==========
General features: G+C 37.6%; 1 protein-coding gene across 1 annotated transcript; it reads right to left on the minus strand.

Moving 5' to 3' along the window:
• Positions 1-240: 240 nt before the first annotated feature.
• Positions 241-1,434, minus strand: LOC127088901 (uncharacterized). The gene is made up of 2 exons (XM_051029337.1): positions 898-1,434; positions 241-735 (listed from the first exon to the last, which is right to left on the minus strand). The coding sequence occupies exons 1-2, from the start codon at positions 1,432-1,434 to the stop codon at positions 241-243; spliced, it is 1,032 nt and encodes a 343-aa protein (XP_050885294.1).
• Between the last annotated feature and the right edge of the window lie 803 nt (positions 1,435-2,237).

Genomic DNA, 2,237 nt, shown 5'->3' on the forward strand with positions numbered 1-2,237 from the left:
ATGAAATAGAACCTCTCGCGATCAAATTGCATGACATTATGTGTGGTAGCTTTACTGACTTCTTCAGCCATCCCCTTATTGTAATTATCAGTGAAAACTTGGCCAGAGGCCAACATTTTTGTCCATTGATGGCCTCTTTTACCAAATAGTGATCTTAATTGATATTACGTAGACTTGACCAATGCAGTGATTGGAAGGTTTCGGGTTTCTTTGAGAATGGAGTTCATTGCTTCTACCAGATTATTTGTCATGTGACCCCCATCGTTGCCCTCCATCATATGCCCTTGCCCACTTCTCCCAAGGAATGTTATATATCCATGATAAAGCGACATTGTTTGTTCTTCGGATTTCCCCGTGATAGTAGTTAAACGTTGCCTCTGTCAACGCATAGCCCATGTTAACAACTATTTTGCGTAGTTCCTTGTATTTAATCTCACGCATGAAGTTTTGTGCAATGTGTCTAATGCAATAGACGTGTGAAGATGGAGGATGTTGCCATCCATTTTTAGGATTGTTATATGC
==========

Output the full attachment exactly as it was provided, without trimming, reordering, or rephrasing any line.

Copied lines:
General features: G+C 37.6%; 1 protein-coding gene across 1 annotated transcript; it reads right to left on the minus strand.

Moving 5' to 3' along the window:
• Positions 1-240: 240 nt before the first annotated feature.
• Positions 241-1,434, minus strand: LOC127088901 (uncharacterized). The gene is made up of 2 exons (XM_051029337.1): positions 898-1,434; positions 241-735 (listed from the first exon to the last, which is right to left on the minus strand). The coding sequence occupies exons 1-2, from the start codon at positions 1,432-1,434 to the stop codon at positions 241-243; spliced, it is 1,032 nt and encodes a 343-aa protein (XP_050885294.1).
• Between the last annotated feature and the right edge of the window lie 803 nt (positions 1,435-2,237).

Genomic DNA, 2,237 nt, shown 5'->3' on the forward strand with positions numbered 1-2,237 from the left:
ATGAAATAGAACCTCTCGCGATCAAATTGCATGACATTATGTGTGGTAGCTTTACTGACTTCTTCAGCCATCCCCTTATTGTAATTATCAGTGAAAACTTGGCCAGAGGCCAACATTTTTGTCCATTGATGGCCTCTTTTACCAAATAGTGATCTTAATTGATATTACGTAGACTTGACCAATGCAGTGATTGGAAGGTTTCGGGTTTCTTTGAGAATGGAGTTCATTGCTTCTACCAGATTATTTGTCATGTGACCCCCATCGTTGCCCTCCATCATATGCCCTTGCCCACTTCTCCCAAGGAATGTTATATATCCATGATAAAGCGACATTGTTTGTTCTTCGGATTTCCCCGTGATAGTAGTTAAACGTTGCCTCTGTCAACGCATAGCCCATGTTAACAACTATTTTGCGTAGTTCCTTGTATTTAATCTCACGCATGAAGTTTTGTGCAATGTGTCTAATGCAATAGACGTGTGAAGATGGAGGATGTTGCCATCCATTTTTAGGATTGTTATATGC